Archive for the 'Senator Jeff Sessions' Category
The Senate’s invocation of Rule 19 against Senator Warren could not have been more curiously timed. Supposedly concerned to uphold senatorial debate standards, to keep out the nasty stuff, Senate Republicans disqualified Warren from further debate on the Sessions nomination because she read from Coretta Scott King’s 1986 statement opposing Mr. Sessions’ elevation to the bench. Meanwhile, the President routinely tweets out abuse of political adversaries, in the courts or (as in the case of John McCain) in the Congress.
Of course, the President is not bound by the Congressional rules and traditions. But that is the interesting question: if there are standards to be applied to democratic debate, especially to the remarks of senior elected officials, why should those standards be limited to legislative speech? And, if extended to executive branch speech, how?
It might be thought that standards of this kind are significant only in the management of a deliberative body: their function could simply be to avert fist fights on “the floor,” where debate takes place, or, short of violence, to keep order. There is more to them than just this functional administrative purpose. When the Senate censured Joe McCarthy in 1954, the politics were complex, but the Resolution noted his verbal abuse of adversaries. It cited his accusations that the Senate was convening a “lynch-party” against him, that a senior Member directing the Select Committee censure inquiry was “cowardly,” and that the Committee was acting as “attorneys-in-fact” for the Communist Party. The Senate applied the severe penalty of censure in part because McCarthy’s vicious speech violated “senatorial ethics” and "tended to bring the Senate into dishonor and disrepute."
This goal of protecting against institutional disrepute has been reflected for years in the ethics codes of both the House and the Senate. See, e.g. S. Res. 338, 88th Cong., 2d. Sess. (1964]; House Rule XXIII Cl. 1 (“A Member, Delegate, Resident Commissioner, officer, or employee of the House shall behave at all times in a manner that shall reflect creditably on the House.”) Members engaged in abusive and irresponsible speech are not only disregarding some housekeeping regulation, like a prohibition against bringing their dinners into the chambers: They are presumptively acting in violation of their personal ethical obligations. There is no reason why reckless, vituperative speech by executive branch officials would not bring dishonor and discredit to that branch of the Government.
The Attorney General is often said to be the Cabinet officer whose responsibilities require a special degree of independence from presidential control. This is not new ground. Even President Washington envisioned the chief legal officer of the executive branch as a "skilled neutral expositor of the law.” Frederick A.O Schwarz and Aziz Z. Huq, Unchecked and Unbalanced: Presidential Power in a Time of Terror 191 (2007). In more recent times, partly as a result of Bobby Kennedy’s service as Attorney General in his brother’s Administration, and then of the troubles that followed from Richard Nixon’s choice for that post of his law partner and campaign chair John Mitchell, the pressure on the AG to establish an acceptable level of independence within an Administration has intensified.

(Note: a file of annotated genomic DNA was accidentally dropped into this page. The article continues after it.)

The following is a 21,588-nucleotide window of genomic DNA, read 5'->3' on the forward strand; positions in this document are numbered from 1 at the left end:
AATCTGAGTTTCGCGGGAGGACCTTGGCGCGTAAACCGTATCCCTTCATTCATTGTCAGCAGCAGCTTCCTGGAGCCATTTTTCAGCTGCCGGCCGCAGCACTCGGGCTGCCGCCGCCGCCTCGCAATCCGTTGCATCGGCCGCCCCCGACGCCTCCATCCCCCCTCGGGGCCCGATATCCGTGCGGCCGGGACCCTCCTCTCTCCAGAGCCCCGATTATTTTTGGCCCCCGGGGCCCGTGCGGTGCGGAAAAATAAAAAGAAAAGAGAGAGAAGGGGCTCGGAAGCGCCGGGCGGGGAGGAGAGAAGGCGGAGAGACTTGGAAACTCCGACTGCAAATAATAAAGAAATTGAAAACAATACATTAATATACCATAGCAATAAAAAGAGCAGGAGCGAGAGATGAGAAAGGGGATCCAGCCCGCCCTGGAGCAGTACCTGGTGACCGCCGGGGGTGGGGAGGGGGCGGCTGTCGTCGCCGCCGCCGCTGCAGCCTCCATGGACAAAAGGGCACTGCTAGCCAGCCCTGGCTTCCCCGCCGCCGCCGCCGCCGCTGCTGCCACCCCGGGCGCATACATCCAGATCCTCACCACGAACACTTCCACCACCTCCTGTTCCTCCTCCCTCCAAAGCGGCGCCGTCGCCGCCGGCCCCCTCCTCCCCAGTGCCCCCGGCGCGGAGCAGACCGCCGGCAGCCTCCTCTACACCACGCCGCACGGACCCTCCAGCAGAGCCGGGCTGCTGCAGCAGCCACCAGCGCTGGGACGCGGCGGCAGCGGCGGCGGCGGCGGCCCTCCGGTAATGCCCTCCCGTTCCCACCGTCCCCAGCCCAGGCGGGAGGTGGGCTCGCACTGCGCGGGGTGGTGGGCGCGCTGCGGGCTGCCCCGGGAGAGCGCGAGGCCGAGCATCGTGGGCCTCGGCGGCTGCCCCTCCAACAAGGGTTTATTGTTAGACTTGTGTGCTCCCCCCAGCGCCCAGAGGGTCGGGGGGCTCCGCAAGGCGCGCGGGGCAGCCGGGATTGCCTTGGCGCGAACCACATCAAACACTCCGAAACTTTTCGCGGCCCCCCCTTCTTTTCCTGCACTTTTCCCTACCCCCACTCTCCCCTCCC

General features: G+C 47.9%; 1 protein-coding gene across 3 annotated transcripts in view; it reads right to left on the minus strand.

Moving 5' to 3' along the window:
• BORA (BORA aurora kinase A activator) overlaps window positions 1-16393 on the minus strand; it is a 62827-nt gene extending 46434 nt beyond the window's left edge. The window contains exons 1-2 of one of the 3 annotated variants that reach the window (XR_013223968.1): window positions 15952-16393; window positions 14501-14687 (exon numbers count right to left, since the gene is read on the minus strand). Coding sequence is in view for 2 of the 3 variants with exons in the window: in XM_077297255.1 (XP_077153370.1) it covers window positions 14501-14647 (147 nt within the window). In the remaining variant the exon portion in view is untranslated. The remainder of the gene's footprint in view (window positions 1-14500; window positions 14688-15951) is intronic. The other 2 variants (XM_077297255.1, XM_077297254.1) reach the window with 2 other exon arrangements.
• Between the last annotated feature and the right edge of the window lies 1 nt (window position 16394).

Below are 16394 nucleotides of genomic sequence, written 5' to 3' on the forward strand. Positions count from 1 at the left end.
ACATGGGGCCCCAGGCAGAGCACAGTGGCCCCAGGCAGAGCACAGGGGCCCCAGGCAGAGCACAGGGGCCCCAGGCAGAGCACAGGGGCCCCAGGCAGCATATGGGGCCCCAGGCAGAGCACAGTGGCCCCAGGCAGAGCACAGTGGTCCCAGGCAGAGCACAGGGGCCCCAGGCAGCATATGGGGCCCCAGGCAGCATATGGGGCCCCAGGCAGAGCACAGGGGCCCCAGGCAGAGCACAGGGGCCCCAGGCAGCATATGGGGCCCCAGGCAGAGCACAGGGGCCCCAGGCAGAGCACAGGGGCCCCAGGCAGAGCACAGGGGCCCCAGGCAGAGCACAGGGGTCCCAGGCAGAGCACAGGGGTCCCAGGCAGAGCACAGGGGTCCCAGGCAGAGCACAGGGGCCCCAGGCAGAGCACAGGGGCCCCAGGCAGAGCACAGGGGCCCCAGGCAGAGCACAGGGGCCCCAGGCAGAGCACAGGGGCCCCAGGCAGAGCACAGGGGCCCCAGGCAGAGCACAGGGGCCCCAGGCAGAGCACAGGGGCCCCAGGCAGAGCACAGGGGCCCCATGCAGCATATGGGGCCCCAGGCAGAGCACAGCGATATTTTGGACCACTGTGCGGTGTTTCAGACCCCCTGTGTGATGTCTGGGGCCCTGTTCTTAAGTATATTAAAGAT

There remain practical and theoretical limits to that neutrality. The AG is answerable to the President and is required like other Cabinet officers to pay attention to presidential policy priorities. There are, however, careful judgments to be made: norms that survive in one form or another, from Administration to Administration, that help keep the federal law enforcement apparatus from being wholly annexed to the political purposes of the West Wing.
Whether these norms have been properly tended to and enforced is never going to be the subject of agreement. Each party out of power has reasons--and some times defensible reasons-- to question an Administration’s adherence to norms. This is healthy: it is one way that norms survive, because with whatever degree of sincerity, and whether on the offensive or in self-defense, everyone claims that they care about them. Norms depend vitally on the simple and repeated declaration that they exist and will be upheld. So it helps to reinforce, and enforce, the norms when Democrats complain about the deficient independence of a Republican AG, and Republicans take up the charge at the time of a Democratic Administration, and each stoutly stands behind the necessity of an appropriate measure of DOJ independence.
This all requires alertness to anything that could be new in an Administration’s articulation of the role of its AG. And what White House senior adviser Steve Bannon has had to say about the role of Senator Jeff Sessions appears to be new.